There's a thesis within Hakim's work that's actually pretty feminist, which Hills puts like this: "[Hakim] also argues that women, on average, possess more erotic capital than do men...because women are the ones who can birth babies and because women tend to put more effort into their appearance than men do. But because we live in a patriarchal society, we're taught that these attributes have no value." It's a cultural feminist argument, and it's not necessarily what either Hakim or Hills is positing, but I think it's worth looking at when talking about erotic capital.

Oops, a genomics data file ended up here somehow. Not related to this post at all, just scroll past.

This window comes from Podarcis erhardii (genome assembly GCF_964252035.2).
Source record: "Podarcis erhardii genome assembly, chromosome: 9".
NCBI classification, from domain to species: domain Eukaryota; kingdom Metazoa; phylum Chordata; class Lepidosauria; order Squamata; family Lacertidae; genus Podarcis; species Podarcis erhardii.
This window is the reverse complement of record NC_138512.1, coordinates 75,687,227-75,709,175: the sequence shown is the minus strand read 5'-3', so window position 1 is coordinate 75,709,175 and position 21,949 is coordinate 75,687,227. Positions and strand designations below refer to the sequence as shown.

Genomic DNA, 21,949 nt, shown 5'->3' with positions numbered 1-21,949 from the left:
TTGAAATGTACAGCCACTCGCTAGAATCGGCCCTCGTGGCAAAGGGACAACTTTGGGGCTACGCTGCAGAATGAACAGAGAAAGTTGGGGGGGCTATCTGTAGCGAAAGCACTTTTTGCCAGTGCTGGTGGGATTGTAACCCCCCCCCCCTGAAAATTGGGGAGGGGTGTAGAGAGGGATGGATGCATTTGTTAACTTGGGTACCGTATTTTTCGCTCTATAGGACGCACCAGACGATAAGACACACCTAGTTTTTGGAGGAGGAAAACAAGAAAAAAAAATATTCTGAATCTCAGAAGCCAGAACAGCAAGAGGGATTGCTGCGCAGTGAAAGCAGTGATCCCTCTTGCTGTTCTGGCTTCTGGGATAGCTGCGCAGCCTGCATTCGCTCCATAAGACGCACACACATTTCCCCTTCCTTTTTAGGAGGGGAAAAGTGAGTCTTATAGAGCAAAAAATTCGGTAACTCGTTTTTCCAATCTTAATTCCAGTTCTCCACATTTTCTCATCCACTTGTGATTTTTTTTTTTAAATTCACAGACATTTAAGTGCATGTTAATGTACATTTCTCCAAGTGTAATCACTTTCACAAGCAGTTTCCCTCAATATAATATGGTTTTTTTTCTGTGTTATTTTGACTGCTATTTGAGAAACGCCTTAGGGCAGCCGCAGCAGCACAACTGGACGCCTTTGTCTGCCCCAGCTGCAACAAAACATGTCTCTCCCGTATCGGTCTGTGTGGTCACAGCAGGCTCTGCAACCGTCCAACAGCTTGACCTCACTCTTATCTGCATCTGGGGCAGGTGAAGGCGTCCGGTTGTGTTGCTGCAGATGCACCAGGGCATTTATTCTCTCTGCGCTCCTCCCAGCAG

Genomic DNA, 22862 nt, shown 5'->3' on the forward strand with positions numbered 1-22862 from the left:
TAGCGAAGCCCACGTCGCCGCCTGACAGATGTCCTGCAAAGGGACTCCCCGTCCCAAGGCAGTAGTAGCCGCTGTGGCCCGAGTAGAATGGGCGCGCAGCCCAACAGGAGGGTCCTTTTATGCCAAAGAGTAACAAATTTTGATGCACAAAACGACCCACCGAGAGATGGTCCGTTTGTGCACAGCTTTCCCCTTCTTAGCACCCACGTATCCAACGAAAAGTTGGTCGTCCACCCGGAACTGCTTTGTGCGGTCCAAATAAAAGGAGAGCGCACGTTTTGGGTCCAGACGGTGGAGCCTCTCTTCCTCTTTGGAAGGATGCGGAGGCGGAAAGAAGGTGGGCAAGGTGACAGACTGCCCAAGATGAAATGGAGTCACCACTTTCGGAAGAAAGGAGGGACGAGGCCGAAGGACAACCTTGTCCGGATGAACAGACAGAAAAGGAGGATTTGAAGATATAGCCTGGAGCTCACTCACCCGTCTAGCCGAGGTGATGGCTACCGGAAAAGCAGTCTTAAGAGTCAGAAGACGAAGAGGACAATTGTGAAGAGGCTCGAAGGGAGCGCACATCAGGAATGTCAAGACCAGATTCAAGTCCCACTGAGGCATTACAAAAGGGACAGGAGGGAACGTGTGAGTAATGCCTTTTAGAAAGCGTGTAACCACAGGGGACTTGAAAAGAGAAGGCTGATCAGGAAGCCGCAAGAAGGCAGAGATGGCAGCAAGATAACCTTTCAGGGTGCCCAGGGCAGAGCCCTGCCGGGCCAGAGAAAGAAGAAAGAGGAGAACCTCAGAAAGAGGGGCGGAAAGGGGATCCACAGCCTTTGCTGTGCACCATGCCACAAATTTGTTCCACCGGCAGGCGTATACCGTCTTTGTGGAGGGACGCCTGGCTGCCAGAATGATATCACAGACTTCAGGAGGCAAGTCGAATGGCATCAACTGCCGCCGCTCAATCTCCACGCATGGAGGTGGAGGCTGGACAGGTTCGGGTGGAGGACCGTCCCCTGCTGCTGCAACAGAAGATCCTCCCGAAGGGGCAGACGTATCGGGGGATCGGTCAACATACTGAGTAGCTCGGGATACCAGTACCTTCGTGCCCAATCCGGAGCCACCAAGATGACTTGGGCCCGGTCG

I think the power of beauty is righteously critiqued, and I think that's a good thing. But I think it's a good thing not because we should act as though beauty doesn't have any power, but because we need to swing the pendulum in the other direction before we come to a place that makes real sense. I don't usually go around talking too loudly about how personal beauty should be valued on a cultural level, because we get that message about a zillion times a day in negative ways. But I'll say this: The power of beauty has been discredited over time in part because it's been a power largely seen as being wielded by women. And because it was a power seen as belonging to a disempowered class, it became rigidly institutionalized to the point where we collectively forgot that the whole of our "erotic capital" encompasses far more than the ways any of us fit, or don't fit, the iron maiden of beauty. If we expand the power of beauty to include erotic capital, which includes but is not limited to beauty, we're not just talking about the power to make a guy do nice things for you because you're so durned pretty. We're talking about the power of holding people's attention; the power of placing yourself in the realm of nature, a more powerful force than words or reason; the power of mesmerizing, lulling, soothing. Sometimes, even, the power of teaching. And yes, those are traits associated with femininity, and yes, I think women have the power to soothe men and women alike with feminine beauty, and yes, I think that can be a force for good in the world.